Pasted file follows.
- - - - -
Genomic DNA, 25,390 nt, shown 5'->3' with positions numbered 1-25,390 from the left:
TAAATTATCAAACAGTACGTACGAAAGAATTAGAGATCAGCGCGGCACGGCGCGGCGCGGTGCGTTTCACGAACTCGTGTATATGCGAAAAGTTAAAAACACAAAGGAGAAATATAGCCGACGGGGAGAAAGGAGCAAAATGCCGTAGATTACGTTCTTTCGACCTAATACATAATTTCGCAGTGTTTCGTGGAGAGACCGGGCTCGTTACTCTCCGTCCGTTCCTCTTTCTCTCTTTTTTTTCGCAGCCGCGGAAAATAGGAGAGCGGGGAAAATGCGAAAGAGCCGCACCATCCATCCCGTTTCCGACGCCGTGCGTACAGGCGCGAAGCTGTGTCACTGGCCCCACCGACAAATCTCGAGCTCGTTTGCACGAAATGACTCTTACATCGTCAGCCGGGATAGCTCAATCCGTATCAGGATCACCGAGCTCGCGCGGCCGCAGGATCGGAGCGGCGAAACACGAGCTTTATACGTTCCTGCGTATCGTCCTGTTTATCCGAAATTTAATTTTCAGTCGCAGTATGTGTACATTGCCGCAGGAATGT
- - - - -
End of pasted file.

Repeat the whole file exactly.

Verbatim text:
Genomic DNA, 25,390 nt, shown 5'->3' with positions numbered 1-25,390 from the left:
TAAATTATCAAACAGTACGTACGAAAGAATTAGAGATCAGCGCGGCACGGCGCGGCGCGGTGCGTTTCACGAACTCGTGTATATGCGAAAAGTTAAAAACACAAAGGAGAAATATAGCCGACGGGGAGAAAGGAGCAAAATGCCGTAGATTACGTTCTTTCGACCTAATACATAATTTCGCAGTGTTTCGTGGAGAGACCGGGCTCGTTACTCTCCGTCCGTTCCTCTTTCTCTCTTTTTTTTCGCAGCCGCGGAAAATAGGAGAGCGGGGAAAATGCGAAAGAGCCGCACCATCCATCCCGTTTCCGACGCCGTGCGTACAGGCGCGAAGCTGTGTCACTGGCCCCACCGACAAATCTCGAGCTCGTTTGCACGAAATGACTCTTACATCGTCAGCCGGGATAGCTCAATCCGTATCAGGATCACCGAGCTCGCGCGGCCGCAGGATCGGAGCGGCGAAACACGAGCTTTATACGTTCCTGCGTATCGTCCTGTTTATCCGAAATTTAATTTTCAGTCGCAGTATGTGTACATTGCCGCAGGAATGT